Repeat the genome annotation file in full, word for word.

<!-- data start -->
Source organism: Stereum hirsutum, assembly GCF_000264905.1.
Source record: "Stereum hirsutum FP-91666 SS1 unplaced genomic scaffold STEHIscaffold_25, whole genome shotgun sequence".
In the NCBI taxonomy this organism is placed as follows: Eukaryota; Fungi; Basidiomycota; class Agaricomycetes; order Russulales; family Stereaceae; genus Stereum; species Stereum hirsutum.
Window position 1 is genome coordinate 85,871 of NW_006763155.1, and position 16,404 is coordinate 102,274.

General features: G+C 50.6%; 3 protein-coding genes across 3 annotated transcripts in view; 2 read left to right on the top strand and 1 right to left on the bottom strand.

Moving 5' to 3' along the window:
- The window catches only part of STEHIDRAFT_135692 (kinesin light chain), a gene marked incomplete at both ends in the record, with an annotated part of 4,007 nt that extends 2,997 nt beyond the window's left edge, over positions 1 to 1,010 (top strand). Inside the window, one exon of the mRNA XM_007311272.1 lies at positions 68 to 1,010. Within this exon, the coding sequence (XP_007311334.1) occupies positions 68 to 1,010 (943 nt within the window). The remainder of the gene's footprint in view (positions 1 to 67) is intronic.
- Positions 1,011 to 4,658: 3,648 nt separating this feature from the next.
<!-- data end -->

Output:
Source organism: Stereum hirsutum, assembly GCF_000264905.1.
Source record: "Stereum hirsutum FP-91666 SS1 unplaced genomic scaffold STEHIscaffold_25, whole genome shotgun sequence".
In the NCBI taxonomy this organism is placed as follows: Eukaryota; Fungi; Basidiomycota; class Agaricomycetes; order Russulales; family Stereaceae; genus Stereum; species Stereum hirsutum.
Window position 1 is genome coordinate 85,871 of NW_006763155.1, and position 16,404 is coordinate 102,274.

General features: G+C 50.6%; 3 protein-coding genes across 3 annotated transcripts in view; 2 read left to right on the top strand and 1 right to left on the bottom strand.

Moving 5' to 3' along the window:
- The window catches only part of STEHIDRAFT_135692 (kinesin light chain), a gene marked incomplete at both ends in the record, with an annotated part of 4,007 nt that extends 2,997 nt beyond the window's left edge, over positions 1 to 1,010 (top strand). Inside the window, one exon of the mRNA XM_007311272.1 lies at positions 68 to 1,010. Within this exon, the coding sequence (XP_007311334.1) occupies positions 68 to 1,010 (943 nt within the window). The remainder of the gene's footprint in view (positions 1 to 67) is intronic.
- Positions 1,011 to 4,658: 3,648 nt separating this feature from the next.